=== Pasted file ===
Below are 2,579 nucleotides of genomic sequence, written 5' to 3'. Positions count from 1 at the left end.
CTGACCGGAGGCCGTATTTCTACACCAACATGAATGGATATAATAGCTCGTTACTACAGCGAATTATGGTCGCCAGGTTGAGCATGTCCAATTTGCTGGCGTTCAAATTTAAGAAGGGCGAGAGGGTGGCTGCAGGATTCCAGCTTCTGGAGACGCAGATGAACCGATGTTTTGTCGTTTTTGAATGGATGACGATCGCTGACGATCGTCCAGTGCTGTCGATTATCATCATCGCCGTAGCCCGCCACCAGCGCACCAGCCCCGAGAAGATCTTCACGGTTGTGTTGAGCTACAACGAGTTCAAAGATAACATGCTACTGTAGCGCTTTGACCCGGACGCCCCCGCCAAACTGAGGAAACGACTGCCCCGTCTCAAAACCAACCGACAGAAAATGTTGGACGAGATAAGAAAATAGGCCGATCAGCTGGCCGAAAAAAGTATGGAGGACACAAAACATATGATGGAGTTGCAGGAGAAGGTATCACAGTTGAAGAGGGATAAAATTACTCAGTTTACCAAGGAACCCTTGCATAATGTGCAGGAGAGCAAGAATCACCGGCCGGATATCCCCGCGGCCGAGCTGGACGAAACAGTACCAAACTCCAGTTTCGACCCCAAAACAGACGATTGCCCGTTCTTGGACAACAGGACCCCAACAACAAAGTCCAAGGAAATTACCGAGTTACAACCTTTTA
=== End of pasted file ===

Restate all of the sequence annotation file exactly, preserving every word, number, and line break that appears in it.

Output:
Below are 2,579 nucleotides of genomic sequence, written 5' to 3'. Positions count from 1 at the left end.
CTGACCGGAGGCCGTATTTCTACACCAACATGAATGGATATAATAGCTCGTTACTACAGCGAATTATGGTCGCCAGGTTGAGCATGTCCAATTTGCTGGCGTTCAAATTTAAGAAGGGCGAGAGGGTGGCTGCAGGATTCCAGCTTCTGGAGACGCAGATGAACCGATGTTTTGTCGTTTTTGAATGGATGACGATCGCTGACGATCGTCCAGTGCTGTCGATTATCATCATCGCCGTAGCCCGCCACCAGCGCACCAGCCCCGAGAAGATCTTCACGGTTGTGTTGAGCTACAACGAGTTCAAAGATAACATGCTACTGTAGCGCTTTGACCCGGACGCCCCCGCCAAACTGAGGAAACGACTGCCCCGTCTCAAAACCAACCGACAGAAAATGTTGGACGAGATAAGAAAATAGGCCGATCAGCTGGCCGAAAAAAGTATGGAGGACACAAAACATATGATGGAGTTGCAGGAGAAGGTATCACAGTTGAAGAGGGATAAAATTACTCAGTTTACCAAGGAACCCTTGCATAATGTGCAGGAGAGCAAGAATCACCGGCCGGATATCCCCGCGGCCGAGCTGGACGAAACAGTACCAAACTCCAGTTTCGACCCCAAAACAGACGATTGCCCGTTCTTGGACAACAGGACCCCAACAACAAAGTCCAAGGAAATTACCGAGTTACAACCTTTTA